LOS ANGELES (Reuters) – Walt Disney Co’s highly anticipated “Star Wars” movie “The Rise of Skywalker” divided film critics on Wednesday, earning more detractors than any film in the saga since 1999 movie “The Phantom Menace.”
People dressed as Star Wars’ characters attend the premiere of “Star Wars: The Rise of Skywalker” in London, Britain, December 18, 2019. REUTERS/Henry Nicholls
“Rise of Skywalker,” which debuts in theaters around the globe on Thursday, is the ninth and final installment in a story begun in 1977, when George Lucas introduced a young space hero named Luke Skywalker alongside an enchanting collection of droids and otherworldly characters.
On the Rotten Tomatoes website, 57 percent of 157 reviews for “Rise of Skywalker” were positive as of Tuesday morning. That ranked as the second-lowest score among the nine films, ahead of only the 53 percent for “The Phantom Menace.”
Reviewers who praised “Rise of Skywalker” called it a satisfying conclusion to a beloved story, while critics said the movie directed by J.J. Abrams seemed to play it safe in order to please longtime fans.
Jack Coyle of the Associated Press called the movie a “scattershot, impatiently paced, fan-servicing finale that repurposes so much of what came before.”
Justin Chang of The Los Angeles Times described it as “an epic failure of nerve.”
“This ‘Rise’ feels more like a retreat, a return to a zone of emotional and thematic safety from a filmmaker with a gift for packaging nostalgia as subversion,” Chang wrote.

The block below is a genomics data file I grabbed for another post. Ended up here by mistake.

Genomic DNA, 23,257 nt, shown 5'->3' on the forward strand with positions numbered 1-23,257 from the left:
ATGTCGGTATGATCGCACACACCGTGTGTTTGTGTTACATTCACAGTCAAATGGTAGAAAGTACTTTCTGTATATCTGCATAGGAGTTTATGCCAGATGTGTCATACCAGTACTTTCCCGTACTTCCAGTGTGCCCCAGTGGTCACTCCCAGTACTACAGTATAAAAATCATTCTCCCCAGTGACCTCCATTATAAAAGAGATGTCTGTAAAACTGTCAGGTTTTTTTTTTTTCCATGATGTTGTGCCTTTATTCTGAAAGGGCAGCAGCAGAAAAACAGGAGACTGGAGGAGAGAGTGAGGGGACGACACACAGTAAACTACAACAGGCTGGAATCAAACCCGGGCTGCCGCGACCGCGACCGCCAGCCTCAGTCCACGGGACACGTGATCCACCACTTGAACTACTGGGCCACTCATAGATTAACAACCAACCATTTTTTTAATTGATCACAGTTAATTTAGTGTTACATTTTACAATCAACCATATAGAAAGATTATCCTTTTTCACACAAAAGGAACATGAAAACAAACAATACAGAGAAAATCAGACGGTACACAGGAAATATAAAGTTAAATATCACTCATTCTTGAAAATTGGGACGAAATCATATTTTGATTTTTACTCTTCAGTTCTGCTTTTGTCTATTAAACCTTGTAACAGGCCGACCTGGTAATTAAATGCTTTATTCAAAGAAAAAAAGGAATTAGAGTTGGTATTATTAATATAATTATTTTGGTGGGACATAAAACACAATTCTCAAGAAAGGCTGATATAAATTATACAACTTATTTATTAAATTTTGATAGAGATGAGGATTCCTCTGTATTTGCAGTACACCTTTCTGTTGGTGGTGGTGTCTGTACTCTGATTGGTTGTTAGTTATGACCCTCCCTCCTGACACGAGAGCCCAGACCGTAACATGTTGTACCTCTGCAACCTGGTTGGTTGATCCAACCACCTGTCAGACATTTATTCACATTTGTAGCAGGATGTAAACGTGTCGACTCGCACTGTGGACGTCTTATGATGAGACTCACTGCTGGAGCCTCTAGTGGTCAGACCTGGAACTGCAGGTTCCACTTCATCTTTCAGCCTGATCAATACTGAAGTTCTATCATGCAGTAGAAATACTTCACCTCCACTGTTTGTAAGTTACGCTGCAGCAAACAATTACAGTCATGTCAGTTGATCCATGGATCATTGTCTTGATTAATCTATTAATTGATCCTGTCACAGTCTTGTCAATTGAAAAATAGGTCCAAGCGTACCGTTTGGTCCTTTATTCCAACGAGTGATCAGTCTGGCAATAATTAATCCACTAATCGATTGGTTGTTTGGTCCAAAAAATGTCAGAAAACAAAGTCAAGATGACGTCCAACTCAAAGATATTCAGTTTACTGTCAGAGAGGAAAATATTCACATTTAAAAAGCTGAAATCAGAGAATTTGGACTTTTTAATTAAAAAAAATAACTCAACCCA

Others said the filmmakers succeeded with the difficult task of producing a fitting end to a story that has drawn generations of passionate fans.
“Epic it indeed is, full of magnificent set pieces – sprawling space battles and incandescent lightsaber duels – gripping performances and a number of truly stunning surprises,” said Soren Andersen of The Seattle Times.
Brian Lowry of CNN.com said the movie “proves highly satisfying as an end not just to this trilogy, but a saga 42 years in the making.
“Abrams has made a ‘Star Wars’ movie aimed at the people who love it best,” he said.
Fan reactions often differ from film critics’, and box office analysts expect audiences to buy around $200 million worth of tickets to “Rise of Skywalker” in the United States and Canada over the weekend. That would earn a place among the biggest movie openings of all time.
Disney has forecast a lower debut of around $160 million from Thursday through Sunday, followed by strong interest around the Christmas holiday.
Reporting by Lisa Richwine; Editing by Nick Zieminski